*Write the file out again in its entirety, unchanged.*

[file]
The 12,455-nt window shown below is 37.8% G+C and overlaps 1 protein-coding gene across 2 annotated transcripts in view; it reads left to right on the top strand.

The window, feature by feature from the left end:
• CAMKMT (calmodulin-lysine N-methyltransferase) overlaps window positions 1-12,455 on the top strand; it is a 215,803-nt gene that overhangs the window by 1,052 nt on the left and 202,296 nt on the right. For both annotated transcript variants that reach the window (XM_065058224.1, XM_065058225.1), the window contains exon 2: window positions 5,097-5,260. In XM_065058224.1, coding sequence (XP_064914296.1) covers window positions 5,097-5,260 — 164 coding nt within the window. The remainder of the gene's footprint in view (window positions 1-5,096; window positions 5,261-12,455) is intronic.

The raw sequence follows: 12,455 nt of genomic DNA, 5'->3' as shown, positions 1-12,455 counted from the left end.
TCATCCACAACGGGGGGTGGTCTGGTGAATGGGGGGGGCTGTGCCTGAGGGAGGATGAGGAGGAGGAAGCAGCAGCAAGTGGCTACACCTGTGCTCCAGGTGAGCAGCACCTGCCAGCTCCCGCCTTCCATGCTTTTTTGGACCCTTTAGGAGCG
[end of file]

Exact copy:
The 12,455-nt window shown below is 37.8% G+C and overlaps 1 protein-coding gene across 2 annotated transcripts in view; it reads left to right on the top strand.

The window, feature by feature from the left end:
• CAMKMT (calmodulin-lysine N-methyltransferase) overlaps window positions 1-12,455 on the top strand; it is a 215,803-nt gene that overhangs the window by 1,052 nt on the left and 202,296 nt on the right. For both annotated transcript variants that reach the window (XM_065058224.1, XM_065058225.1), the window contains exon 2: window positions 5,097-5,260. In XM_065058224.1, coding sequence (XP_064914296.1) covers window positions 5,097-5,260 — 164 coding nt within the window. The remainder of the gene's footprint in view (window positions 1-5,096; window positions 5,261-12,455) is intronic.

The raw sequence follows: 12,455 nt of genomic DNA, 5'->3' as shown, positions 1-12,455 counted from the left end.
TCATCCACAACGGGGGGTGGTCTGGTGAATGGGGGGGGCTGTGCCTGAGGGAGGATGAGGAGGAGGAAGCAGCAGCAAGTGGCTACACCTGTGCTCCAGGTGAGCAGCACCTGCCAGCTCCCGCCTTCCATGCTTTTTTGGACCCTTTAGGAGCG